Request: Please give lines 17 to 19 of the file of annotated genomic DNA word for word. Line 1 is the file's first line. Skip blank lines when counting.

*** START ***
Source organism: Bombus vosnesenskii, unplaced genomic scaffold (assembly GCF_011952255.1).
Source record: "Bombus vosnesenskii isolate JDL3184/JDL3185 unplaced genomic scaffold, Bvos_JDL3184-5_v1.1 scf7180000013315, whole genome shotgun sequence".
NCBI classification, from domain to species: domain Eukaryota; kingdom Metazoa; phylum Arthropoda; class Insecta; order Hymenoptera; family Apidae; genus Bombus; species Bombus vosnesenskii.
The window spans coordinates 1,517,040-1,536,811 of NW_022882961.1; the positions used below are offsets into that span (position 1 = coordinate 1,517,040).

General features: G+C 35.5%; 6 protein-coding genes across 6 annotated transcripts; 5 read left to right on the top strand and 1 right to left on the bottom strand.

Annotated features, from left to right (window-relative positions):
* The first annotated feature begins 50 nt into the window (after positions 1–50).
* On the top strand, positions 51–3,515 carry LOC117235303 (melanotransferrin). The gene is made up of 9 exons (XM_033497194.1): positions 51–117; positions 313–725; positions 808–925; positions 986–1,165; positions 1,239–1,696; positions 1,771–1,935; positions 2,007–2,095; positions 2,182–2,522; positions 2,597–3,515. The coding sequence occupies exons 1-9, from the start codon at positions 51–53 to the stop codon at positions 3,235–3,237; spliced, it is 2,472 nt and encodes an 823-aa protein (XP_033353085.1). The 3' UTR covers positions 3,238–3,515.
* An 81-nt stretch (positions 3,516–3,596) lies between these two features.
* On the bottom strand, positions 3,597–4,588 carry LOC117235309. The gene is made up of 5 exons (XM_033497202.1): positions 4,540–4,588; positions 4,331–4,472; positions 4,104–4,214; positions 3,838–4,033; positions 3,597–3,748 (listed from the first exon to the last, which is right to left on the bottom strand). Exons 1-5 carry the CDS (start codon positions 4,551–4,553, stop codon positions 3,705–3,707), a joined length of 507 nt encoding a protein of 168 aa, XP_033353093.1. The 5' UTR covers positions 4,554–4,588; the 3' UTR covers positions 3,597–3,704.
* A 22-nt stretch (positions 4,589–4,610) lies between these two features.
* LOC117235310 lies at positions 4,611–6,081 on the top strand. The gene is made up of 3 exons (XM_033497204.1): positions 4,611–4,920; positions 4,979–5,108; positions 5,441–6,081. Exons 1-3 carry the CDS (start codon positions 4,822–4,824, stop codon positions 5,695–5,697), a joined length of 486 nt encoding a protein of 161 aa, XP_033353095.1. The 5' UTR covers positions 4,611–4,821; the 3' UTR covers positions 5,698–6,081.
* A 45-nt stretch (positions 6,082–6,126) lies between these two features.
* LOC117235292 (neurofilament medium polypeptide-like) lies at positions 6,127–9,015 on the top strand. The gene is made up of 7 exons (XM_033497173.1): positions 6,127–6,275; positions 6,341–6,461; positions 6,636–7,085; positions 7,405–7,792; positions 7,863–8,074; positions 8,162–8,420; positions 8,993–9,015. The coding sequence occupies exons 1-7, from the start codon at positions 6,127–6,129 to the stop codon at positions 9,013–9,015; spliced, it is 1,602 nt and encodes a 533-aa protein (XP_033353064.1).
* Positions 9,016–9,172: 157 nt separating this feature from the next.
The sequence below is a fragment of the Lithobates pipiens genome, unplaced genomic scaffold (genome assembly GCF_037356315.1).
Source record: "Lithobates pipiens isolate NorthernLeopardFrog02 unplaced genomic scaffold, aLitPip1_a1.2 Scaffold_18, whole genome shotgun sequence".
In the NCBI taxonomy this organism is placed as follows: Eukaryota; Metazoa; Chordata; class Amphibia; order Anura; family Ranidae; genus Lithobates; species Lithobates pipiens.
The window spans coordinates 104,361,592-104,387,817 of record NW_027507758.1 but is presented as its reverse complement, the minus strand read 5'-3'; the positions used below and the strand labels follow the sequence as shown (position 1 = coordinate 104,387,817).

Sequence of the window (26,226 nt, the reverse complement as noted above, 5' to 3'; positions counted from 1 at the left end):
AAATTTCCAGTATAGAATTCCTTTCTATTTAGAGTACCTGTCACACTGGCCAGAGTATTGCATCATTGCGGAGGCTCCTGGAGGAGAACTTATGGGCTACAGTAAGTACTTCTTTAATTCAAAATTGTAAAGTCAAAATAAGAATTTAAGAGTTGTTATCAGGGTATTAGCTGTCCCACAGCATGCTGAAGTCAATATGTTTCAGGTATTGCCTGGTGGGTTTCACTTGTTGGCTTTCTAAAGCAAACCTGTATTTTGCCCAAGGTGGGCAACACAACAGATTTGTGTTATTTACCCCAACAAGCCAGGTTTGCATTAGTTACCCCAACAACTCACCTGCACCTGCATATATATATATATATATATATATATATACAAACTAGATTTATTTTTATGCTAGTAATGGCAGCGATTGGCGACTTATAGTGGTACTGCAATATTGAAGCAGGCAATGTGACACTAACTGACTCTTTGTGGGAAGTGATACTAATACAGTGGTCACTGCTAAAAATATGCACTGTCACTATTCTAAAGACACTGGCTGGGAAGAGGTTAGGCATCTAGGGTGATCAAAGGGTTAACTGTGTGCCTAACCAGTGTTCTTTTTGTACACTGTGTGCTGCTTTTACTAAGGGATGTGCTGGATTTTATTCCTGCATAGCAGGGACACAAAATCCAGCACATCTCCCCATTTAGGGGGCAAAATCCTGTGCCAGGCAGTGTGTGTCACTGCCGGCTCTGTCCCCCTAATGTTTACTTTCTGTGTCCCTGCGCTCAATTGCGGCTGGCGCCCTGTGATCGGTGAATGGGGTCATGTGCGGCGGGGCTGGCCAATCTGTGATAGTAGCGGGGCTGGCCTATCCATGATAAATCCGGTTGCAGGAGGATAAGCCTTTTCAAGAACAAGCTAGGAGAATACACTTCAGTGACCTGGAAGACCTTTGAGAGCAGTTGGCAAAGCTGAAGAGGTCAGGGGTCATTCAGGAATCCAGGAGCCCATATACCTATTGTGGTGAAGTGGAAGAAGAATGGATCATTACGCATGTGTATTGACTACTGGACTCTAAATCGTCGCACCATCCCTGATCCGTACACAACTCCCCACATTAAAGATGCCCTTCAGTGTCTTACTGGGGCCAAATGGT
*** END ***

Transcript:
Source record: "Lithobates pipiens isolate NorthernLeopardFrog02 unplaced genomic scaffold, aLitPip1_a1.2 Scaffold_18, whole genome shotgun sequence".
In the NCBI taxonomy this organism is placed as follows: Eukaryota; Metazoa; Chordata; class Amphibia; order Anura; family Ranidae; genus Lithobates; species Lithobates pipiens.
The window spans coordinates 104,361,592-104,387,817 of record NW_027507758.1 but is presented as its reverse complement, the minus strand read 5'-3'; the positions used below and the strand labels follow the sequence as shown (position 1 = coordinate 104,387,817).